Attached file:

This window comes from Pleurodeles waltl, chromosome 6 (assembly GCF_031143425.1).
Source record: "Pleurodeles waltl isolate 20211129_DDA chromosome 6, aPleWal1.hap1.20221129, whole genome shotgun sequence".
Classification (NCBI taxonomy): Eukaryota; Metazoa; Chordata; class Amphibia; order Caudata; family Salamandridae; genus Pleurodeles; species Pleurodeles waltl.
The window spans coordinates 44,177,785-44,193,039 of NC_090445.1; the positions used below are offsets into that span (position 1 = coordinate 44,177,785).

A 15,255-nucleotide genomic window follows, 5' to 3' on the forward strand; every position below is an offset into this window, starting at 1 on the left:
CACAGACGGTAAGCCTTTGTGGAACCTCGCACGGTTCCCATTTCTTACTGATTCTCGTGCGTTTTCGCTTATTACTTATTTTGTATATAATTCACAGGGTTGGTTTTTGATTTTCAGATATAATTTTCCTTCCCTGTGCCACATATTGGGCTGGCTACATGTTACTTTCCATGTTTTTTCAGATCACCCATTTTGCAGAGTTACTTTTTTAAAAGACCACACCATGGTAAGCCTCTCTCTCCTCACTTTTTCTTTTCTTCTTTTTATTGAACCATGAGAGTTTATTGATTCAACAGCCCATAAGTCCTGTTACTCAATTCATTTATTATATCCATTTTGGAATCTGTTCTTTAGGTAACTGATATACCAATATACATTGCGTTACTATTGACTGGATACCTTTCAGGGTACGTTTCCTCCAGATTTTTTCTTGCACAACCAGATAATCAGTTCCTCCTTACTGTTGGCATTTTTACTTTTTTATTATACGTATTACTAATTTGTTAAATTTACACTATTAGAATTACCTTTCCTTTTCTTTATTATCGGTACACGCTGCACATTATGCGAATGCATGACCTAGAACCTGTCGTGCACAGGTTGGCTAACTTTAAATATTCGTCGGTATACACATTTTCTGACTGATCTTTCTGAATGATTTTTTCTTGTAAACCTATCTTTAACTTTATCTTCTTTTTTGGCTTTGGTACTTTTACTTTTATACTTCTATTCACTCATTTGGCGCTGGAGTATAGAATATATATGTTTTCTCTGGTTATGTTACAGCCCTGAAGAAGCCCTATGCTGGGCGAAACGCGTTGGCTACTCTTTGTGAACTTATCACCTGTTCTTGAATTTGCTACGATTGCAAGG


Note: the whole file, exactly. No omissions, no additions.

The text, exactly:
This window comes from Pleurodeles waltl, chromosome 6 (assembly GCF_031143425.1).
Source record: "Pleurodeles waltl isolate 20211129_DDA chromosome 6, aPleWal1.hap1.20221129, whole genome shotgun sequence".
Classification (NCBI taxonomy): Eukaryota; Metazoa; Chordata; class Amphibia; order Caudata; family Salamandridae; genus Pleurodeles; species Pleurodeles waltl.
The window spans coordinates 44,177,785-44,193,039 of NC_090445.1; the positions used below are offsets into that span (position 1 = coordinate 44,177,785).

A 15,255-nucleotide genomic window follows, 5' to 3' on the forward strand; every position below is an offset into this window, starting at 1 on the left:
CACAGACGGTAAGCCTTTGTGGAACCTCGCACGGTTCCCATTTCTTACTGATTCTCGTGCGTTTTCGCTTATTACTTATTTTGTATATAATTCACAGGGTTGGTTTTTGATTTTCAGATATAATTTTCCTTCCCTGTGCCACATATTGGGCTGGCTACATGTTACTTTCCATGTTTTTTCAGATCACCCATTTTGCAGAGTTACTTTTTTAAAAGACCACACCATGGTAAGCCTCTCTCTCCTCACTTTTTCTTTTCTTCTTTTTATTGAACCATGAGAGTTTATTGATTCAACAGCCCATAAGTCCTGTTACTCAATTCATTTATTATATCCATTTTGGAATCTGTTCTTTAGGTAACTGATATACCAATATACATTGCGTTACTATTGACTGGATACCTTTCAGGGTACGTTTCCTCCAGATTTTTTCTTGCACAACCAGATAATCAGTTCCTCCTTACTGTTGGCATTTTTACTTTTTTATTATACGTATTACTAATTTGTTAAATTTACACTATTAGAATTACCTTTCCTTTTCTTTATTATCGGTACACGCTGCACATTATGCGAATGCATGACCTAGAACCTGTCGTGCACAGGTTGGCTAACTTTAAATATTCGTCGGTATACACATTTTCTGACTGATCTTTCTGAATGATTTTTTCTTGTAAACCTATCTTTAACTTTATCTTCTTTTTTGGCTTTGGTACTTTTACTTTTATACTTCTATTCACTCATTTGGCGCTGGAGTATAGAATATATATGTTTTCTCTGGTTATGTTACAGCCCTGAAGAAGCCCTATGCTGGGCGAAACGCGTTGGCTACTCTTTGTGAACTTATCACCTGTTCTTGAATTTGCTACGATTGCAAGG